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St. Louis Post-Dispatch Editorial: Missouri board must halt juvenile death-in-prison parole practices

We applaud the St. Louis Post Dispatch's Editorial Board for shining a light on the Missouri Parole Board's flagrant disregard for the U.S. Supreme Court ruling that made juvenile death-behind-bars sentences without the possibility of parole unconstitutional. 

From the St. Louis Post-Dispatch

"There’s no escaping the blatant unfairness of a justice system that allows juveniles to be tried and sentenced to life in prison with virtually no prospect of parole, consigning them to a death-in-prison sentence. Offenders convicted as juveniles and who have already served 25 years in prison deserve at least to have legal counsel present and to present witnesses during their parole hearings.

The Missouri Parole Board, brushing aside state law, is not fairly reviewing these circumstances and has denied parole in 90 percent of the 20 cases it has reviewed. The MacArthur Justice Center in St. Louis, which has filed a lawsuit against the parole board, argues that such inmates are given little time before the board and denied basic constitutional protections, such as the right to counsel, to present witnesses and to see evidence that has been presented against them.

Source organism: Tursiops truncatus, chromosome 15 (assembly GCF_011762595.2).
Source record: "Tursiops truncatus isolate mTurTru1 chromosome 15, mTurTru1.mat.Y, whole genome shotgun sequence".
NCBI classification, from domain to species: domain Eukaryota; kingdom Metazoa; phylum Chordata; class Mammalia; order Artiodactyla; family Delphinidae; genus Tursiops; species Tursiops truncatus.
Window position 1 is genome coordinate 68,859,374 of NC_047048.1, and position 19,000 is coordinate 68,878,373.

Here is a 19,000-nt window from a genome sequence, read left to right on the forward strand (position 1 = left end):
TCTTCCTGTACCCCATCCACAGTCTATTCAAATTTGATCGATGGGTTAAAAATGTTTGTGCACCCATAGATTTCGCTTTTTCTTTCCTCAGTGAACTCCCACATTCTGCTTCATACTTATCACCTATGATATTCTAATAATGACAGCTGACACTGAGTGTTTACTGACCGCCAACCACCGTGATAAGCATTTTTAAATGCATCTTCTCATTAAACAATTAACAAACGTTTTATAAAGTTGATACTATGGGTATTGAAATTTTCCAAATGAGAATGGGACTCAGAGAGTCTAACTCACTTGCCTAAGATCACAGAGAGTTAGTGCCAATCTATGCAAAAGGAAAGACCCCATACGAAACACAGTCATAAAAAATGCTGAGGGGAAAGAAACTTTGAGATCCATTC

Research on adolescent brain development over the past decade confirms there are good reasons for maintaining different sentencing standards between juveniles and adults. Youthful offenders are more susceptible to outside pressures and influences to commit crimes. They also show a greater capacity for rehabilitation while incarcerated."

Read the full editorial

Keywords: juvenile, juvenile justice, parole, parole board

Posted in News Articles, All News